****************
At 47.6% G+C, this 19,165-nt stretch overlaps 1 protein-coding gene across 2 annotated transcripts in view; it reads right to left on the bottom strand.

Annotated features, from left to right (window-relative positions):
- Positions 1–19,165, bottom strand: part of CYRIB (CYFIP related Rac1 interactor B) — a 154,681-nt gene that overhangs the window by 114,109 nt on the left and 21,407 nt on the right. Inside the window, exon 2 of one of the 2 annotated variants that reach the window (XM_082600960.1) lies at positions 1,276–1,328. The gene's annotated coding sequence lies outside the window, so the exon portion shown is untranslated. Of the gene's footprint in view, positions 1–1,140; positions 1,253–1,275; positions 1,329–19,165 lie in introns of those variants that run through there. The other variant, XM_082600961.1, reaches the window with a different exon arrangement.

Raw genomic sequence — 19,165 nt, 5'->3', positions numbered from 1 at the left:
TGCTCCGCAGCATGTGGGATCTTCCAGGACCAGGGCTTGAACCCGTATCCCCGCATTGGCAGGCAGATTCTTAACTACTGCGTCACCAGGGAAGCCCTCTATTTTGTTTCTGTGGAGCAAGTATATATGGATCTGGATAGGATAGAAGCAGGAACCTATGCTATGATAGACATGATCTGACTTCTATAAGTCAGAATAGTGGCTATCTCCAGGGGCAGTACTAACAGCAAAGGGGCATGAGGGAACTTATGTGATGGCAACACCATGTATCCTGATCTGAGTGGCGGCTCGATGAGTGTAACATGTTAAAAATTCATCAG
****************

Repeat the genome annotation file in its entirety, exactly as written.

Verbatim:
At 47.6% G+C, this 19,165-nt stretch overlaps 1 protein-coding gene across 2 annotated transcripts in view; it reads right to left on the bottom strand.

Annotated features, from left to right (window-relative positions):
- Positions 1–19,165, bottom strand: part of CYRIB (CYFIP related Rac1 interactor B) — a 154,681-nt gene that overhangs the window by 114,109 nt on the left and 21,407 nt on the right. Inside the window, exon 2 of one of the 2 annotated variants that reach the window (XM_082600960.1) lies at positions 1,276–1,328. The gene's annotated coding sequence lies outside the window, so the exon portion shown is untranslated. Of the gene's footprint in view, positions 1–1,140; positions 1,253–1,275; positions 1,329–19,165 lie in introns of those variants that run through there. The other variant, XM_082600961.1, reaches the window with a different exon arrangement.

Raw genomic sequence — 19,165 nt, 5'->3', positions numbered from 1 at the left:
TGCTCCGCAGCATGTGGGATCTTCCAGGACCAGGGCTTGAACCCGTATCCCCGCATTGGCAGGCAGATTCTTAACTACTGCGTCACCAGGGAAGCCCTCTATTTTGTTTCTGTGGAGCAAGTATATATGGATCTGGATAGGATAGAAGCAGGAACCTATGCTATGATAGACATGATCTGACTTCTATAAGTCAGAATAGTGGCTATCTCCAGGGGCAGTACTAACAGCAAAGGGGCATGAGGGAACTTATGTGATGGCAACACCATGTATCCTGATCTGAGTGGCGGCTCGATGAGTGTAACATGTTAAAAATTCATCAG